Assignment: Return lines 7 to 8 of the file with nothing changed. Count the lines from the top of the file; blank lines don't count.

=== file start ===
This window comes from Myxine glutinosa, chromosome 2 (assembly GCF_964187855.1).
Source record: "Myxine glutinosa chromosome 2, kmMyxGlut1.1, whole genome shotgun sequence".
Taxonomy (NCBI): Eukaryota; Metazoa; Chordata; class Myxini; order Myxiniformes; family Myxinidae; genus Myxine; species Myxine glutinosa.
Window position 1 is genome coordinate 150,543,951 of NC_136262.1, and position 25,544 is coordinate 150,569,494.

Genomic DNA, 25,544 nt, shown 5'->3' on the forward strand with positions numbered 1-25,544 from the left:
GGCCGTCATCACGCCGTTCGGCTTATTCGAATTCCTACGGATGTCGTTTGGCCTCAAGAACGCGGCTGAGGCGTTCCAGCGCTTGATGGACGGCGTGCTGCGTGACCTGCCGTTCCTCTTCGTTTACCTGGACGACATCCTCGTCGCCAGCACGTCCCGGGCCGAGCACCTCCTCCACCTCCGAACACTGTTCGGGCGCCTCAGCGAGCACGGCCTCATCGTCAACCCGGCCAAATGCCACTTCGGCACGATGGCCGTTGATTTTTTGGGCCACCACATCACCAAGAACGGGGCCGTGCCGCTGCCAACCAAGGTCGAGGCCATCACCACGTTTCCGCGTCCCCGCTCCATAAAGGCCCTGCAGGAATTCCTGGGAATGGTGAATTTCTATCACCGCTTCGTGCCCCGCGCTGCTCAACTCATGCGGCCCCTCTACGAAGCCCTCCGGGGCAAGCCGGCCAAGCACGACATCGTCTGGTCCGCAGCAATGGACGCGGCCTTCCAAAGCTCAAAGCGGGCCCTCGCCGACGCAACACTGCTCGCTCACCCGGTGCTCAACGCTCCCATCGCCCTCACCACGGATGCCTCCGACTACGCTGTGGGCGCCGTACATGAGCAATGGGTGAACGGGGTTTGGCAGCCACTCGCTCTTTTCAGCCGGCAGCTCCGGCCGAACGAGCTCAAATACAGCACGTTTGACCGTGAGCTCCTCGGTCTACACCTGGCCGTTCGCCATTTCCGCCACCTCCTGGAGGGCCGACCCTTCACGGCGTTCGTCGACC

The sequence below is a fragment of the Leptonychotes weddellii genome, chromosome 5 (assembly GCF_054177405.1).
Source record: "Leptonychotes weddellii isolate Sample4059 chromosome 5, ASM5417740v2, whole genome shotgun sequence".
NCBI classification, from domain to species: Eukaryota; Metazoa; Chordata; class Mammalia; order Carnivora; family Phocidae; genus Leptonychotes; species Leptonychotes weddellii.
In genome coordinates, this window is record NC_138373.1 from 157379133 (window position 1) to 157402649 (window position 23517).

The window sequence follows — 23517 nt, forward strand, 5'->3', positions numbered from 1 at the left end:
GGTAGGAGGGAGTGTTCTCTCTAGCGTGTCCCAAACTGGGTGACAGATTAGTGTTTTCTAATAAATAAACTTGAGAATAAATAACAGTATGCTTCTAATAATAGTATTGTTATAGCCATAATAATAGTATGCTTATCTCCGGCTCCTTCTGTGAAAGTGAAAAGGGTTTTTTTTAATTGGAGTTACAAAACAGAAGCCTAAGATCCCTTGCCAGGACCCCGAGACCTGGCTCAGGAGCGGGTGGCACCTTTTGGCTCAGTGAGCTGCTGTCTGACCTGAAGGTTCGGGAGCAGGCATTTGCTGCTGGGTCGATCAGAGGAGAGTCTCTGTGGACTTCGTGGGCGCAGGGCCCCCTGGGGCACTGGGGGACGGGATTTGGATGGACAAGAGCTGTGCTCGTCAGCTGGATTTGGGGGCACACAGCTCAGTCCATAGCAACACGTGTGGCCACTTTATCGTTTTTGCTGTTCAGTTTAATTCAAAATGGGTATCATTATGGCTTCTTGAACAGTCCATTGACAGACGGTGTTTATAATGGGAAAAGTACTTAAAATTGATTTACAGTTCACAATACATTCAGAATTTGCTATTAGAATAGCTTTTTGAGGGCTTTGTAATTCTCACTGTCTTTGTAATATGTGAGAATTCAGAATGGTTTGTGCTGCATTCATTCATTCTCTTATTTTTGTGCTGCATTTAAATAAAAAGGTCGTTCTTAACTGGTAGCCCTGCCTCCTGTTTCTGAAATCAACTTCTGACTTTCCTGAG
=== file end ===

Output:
The sequence below is a fragment of the Leptonychotes weddellii genome, chromosome 5 (assembly GCF_054177405.1).
Source record: "Leptonychotes weddellii isolate Sample4059 chromosome 5, ASM5417740v2, whole genome shotgun sequence".